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Celebrating the wonderful growth of Society of Ambulatory and General Pediatrics of Japan (SAGPJ)


ambulatory and general pediatrics, Noboru Kobayashi, Society of Ambulatory and General Pediatrics of Japan, pediatricians in private practice

The 22nd Annual Meeting of the Society of Ambulatory and General Pediatrics of Japan (SAGPJ) was held at Pacifico Yokohama from August 24-26, starting Friday late afternoon and lasting over the weekend. Dr. Shun'ichiro Yokota, a pediatrician practicing in Odawara city, presided as chair, and I attended as a member of the organization.

This Society started in 1991 when Dr. Minoru Tokumaru, a pediatrician practicing in Matsuyama, Shikoku held the first meeting of the Group for Research on Ambulatory and General Pediatrics of Japan. On the tenth meeting, the name was changed to the current one and the Society meet annually thereafter. The recent 22nd Annual Meeting was attended by nearly 3,000 people, not only doctors, but also pediatric nurses, child care hospital staff, office staff and even pharmacists. Each of them reported on what they had learned through their work and their efforts to improve ambulatory pediatric care. With 2,700 attending on first day, August 24, it was a great success. The enthusiasm of all the participants who had come from all over Japan made it a truly wonderful occasion, and I hope the Society will continue to flourish.

Ambulatory and general pediatrics is based on an approach that emerged in the United States in the late 1970s. In the United States, on whose mainland no fighting occurred during World War II, the field of pediatrics became increasingly specialized as children's hospitals also grew in number in the postwar period, and the fields dealing with specific diseases such as pediatric neurology, pediatric cardiology, pediatric nephrology, and pediatric allergology became specialized and systemized. While the treatment of pediatric diseases made great strides, this resulted in a much less holistic approach to the child as a human being and to the relationship between the child's body and mind. In some cases, pediatricians providing ambulatory care would fail to diagnose diseases outside their specialty. Ambulatory and general pediatrics, referring to pediatrics that treats both the mind and body of the child patient primarily on outpatient basis, emerged to rectify this situation.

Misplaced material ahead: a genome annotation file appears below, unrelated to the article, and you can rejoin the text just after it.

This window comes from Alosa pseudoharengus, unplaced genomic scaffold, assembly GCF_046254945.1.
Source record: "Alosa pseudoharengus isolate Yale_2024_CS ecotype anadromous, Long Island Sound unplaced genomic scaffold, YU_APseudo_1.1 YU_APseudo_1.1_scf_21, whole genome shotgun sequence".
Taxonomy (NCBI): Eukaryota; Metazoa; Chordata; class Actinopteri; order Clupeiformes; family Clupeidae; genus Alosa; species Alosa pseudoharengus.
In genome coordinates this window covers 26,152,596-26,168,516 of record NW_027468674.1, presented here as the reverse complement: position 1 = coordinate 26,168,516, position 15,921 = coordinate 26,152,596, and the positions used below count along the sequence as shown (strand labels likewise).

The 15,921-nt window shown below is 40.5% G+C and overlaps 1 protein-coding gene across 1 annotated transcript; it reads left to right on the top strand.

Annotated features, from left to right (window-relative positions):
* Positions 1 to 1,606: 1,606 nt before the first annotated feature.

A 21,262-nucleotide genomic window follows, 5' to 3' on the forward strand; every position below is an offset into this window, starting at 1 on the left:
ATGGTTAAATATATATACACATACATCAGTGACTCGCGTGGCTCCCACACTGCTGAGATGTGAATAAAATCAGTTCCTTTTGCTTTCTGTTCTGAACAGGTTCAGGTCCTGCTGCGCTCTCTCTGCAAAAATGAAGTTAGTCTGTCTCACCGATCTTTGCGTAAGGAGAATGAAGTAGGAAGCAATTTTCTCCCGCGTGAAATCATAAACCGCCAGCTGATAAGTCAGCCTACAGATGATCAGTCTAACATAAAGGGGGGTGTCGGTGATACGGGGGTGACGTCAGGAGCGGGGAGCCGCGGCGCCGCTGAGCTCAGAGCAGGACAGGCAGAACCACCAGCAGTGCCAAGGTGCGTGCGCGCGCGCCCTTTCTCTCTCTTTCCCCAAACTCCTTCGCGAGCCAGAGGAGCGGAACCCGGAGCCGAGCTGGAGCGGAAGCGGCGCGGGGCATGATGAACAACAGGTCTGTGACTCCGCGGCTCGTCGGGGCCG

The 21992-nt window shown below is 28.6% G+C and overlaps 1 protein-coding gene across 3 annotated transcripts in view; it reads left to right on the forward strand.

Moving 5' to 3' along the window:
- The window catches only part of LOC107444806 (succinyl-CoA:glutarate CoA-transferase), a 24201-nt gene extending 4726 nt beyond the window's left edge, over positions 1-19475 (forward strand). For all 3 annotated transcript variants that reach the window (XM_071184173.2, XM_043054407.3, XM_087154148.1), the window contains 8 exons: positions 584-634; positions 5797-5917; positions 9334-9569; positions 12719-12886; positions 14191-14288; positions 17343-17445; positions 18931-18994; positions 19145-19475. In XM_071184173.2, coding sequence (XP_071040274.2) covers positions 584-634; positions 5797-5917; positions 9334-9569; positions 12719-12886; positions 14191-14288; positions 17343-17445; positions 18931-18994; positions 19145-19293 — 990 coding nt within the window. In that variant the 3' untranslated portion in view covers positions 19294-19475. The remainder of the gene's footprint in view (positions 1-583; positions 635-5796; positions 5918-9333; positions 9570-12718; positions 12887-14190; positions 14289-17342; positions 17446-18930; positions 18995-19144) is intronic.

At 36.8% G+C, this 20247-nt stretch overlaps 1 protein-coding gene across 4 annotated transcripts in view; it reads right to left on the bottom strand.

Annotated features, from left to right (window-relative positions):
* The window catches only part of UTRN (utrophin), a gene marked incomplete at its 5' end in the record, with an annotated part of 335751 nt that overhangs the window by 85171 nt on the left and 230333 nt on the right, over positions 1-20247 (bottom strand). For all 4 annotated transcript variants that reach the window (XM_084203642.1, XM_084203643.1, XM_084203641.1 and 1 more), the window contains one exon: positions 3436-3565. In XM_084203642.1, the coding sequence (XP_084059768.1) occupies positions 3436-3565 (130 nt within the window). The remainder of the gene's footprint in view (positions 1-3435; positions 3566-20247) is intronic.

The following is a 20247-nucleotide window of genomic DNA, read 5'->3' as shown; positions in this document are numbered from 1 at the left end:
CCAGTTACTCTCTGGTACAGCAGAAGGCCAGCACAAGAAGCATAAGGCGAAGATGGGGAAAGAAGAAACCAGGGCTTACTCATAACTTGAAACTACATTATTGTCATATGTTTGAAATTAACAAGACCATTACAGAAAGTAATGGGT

As you may know, "ambulant" and "ambulate" mean "walking" or "to walk" or "to move from one place to another." This refers to the patient walking to receive medical treatment or to the doctor or nurse walking to the patient to provide treatment. The outpatient clinic where the patient walked to receive treatment came to be called an "ambulatorium" and the vehicle that carried the patient became an "ambulance." On the other hand, "general" in "general pediatrics" emphasizes that the approach is not specialized.

Dr. Tokumaru, whose idea was responsible for founding the Society, was working at university and prefectural hospitals and treating children in private practice, when he became familiar with trends in ambulatory pediatrics and general pediatrics in the United States. Thinking that he wanted to establish such medicine in Japan, he asked Dr. Yamashita, then professor of pediatrics at the Kurume University School of Medicine, and me for advice. This was because while we recognized the importance of specialties in pediatrics, we had also stressed for some time the importance of treating children in a more comprehensive manner or holistically.

That is one reason why this Society has always been very special to me, and I have looked forward to attending these annual meetings when possible. I have been able to directly feel the enthusiasm of the pediatricians and others who, in close cooperation with the local community, work hard for the mental and physical health of children. As someone who has spent his life in organizations such as the university and pediatric hospital, this has been the greatest gift to me.